The Director of Public Prosecutions, Alison Saunders, has launched new guidance on the prosecution of offences involving social media.
The revised guidelines cover cases where offenders set up fake profiles in the names of others, as well as advising prosecutors on the use of social media in new offences, such as revenge pornography and controlling or coercive behaviour in an intimate or family relationship.
Alison Saunders says that the new guidance is essential. “Online communication is developing at such a fast pace, new ways of targeting and abusing individuals online are constantly emerging,” she said. “We are seeing more and more cases where social media is being used as a method to facilitate both existing and new offences.”
“It is vital that prosecutors consider the bigger picture when looking at evidence and examine both the online and offline behaviour pattern of the defendant.”
As the Director of Public Prosecutions, Alison Saunders has faced criticism and controversy around the handling of trials for rape and sexual assault. The Crown Prosecution Service has been criticised for being too eager to bring cases for perverting the course of justice against those who have falsely accused others of rape, including the case of Eleanor de Freitas, who killed herself after the Crown Prosecution Service decided to take over a private prosecution brought against her by the man she accused, despite her having a mental illness.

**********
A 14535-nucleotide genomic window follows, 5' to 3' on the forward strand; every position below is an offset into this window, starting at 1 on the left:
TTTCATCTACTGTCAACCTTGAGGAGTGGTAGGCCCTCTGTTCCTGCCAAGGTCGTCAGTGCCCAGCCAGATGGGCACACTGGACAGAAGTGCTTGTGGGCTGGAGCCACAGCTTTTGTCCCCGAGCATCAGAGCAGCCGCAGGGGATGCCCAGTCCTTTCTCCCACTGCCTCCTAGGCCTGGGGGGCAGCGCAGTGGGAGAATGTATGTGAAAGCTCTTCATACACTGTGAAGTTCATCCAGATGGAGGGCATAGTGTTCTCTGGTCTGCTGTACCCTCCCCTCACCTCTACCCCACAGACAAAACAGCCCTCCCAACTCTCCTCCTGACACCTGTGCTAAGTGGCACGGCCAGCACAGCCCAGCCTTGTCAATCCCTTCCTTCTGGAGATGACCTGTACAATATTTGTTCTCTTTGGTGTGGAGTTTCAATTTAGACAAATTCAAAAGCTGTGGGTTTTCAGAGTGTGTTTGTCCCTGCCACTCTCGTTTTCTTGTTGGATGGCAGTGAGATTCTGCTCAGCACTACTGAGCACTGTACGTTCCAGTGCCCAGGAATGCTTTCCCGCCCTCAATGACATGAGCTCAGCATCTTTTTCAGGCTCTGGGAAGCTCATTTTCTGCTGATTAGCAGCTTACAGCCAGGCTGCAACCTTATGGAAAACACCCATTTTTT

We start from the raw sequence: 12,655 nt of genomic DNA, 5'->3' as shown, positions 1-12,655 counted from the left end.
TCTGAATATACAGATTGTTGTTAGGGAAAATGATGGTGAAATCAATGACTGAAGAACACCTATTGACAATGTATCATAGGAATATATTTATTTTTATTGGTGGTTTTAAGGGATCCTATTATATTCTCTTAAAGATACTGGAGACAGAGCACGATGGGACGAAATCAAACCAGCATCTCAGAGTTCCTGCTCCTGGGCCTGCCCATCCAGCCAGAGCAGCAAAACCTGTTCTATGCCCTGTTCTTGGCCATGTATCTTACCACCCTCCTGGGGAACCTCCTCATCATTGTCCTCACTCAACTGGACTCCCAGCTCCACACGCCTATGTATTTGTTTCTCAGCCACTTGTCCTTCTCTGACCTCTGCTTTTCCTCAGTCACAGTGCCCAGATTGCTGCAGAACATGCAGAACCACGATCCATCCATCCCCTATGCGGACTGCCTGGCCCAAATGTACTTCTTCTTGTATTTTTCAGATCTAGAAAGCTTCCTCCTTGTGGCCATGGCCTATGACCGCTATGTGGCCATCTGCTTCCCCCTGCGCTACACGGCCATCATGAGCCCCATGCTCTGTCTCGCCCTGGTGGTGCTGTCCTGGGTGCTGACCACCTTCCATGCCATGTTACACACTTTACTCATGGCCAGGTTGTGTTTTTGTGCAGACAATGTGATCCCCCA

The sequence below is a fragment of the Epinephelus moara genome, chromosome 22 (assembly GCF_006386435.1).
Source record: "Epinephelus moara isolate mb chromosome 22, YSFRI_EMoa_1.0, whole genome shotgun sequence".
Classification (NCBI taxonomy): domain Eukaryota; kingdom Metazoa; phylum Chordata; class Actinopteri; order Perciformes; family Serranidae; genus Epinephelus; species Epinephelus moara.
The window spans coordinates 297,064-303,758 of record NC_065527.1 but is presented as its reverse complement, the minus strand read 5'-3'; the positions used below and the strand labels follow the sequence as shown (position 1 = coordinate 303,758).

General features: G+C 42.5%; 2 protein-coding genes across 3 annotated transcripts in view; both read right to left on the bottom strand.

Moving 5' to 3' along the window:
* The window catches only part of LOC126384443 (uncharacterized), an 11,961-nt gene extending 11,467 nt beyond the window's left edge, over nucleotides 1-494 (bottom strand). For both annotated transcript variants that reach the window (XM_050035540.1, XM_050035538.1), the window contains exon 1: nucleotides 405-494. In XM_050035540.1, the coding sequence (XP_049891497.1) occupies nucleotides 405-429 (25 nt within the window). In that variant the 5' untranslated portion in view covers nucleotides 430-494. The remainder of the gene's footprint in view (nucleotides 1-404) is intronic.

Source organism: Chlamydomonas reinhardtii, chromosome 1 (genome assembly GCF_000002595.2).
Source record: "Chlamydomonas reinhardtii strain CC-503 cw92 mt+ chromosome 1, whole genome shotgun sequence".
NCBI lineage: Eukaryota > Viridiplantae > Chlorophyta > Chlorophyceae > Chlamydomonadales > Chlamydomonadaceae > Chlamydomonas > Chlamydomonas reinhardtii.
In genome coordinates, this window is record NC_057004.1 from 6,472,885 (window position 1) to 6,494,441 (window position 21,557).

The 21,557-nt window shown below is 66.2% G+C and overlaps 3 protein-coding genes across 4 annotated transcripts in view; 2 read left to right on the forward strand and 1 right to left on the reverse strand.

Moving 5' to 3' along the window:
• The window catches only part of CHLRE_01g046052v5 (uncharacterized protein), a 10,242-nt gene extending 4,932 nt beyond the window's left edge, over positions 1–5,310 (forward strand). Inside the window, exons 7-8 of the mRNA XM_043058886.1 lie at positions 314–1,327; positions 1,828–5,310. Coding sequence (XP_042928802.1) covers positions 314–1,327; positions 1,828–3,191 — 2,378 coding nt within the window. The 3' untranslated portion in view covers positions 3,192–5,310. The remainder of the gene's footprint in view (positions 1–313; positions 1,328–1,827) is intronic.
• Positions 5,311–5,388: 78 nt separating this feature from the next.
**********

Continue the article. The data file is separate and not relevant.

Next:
Alison Saunders justified the new guidance. “Online abuse is cowardly and can be deeply upsetting to the victim,” she said. “Worryingly we have seen an increase in the use of cyber-enabled crime in cases related to Violence against Women and Girls, including domestic abuse.
“Offenders can mistakenly think that by using false online profiles and creating websites under a false name their offences are untraceable.
“Thankfully this is not the case and an online footprint will be left by the offender.
“Our guidelines are under constant review and continuously updated to ensure prosecutors have clear advice on new methods of committing crimes.”
In April 2015, Saunders was criticized for her decision to not prosecute Greville Janner on child sexual abuse charges despite his meeting the evidential test for prosecution, citing his poor health, as well as for dropping charges against nine journalists as part of the Operation Elveden case.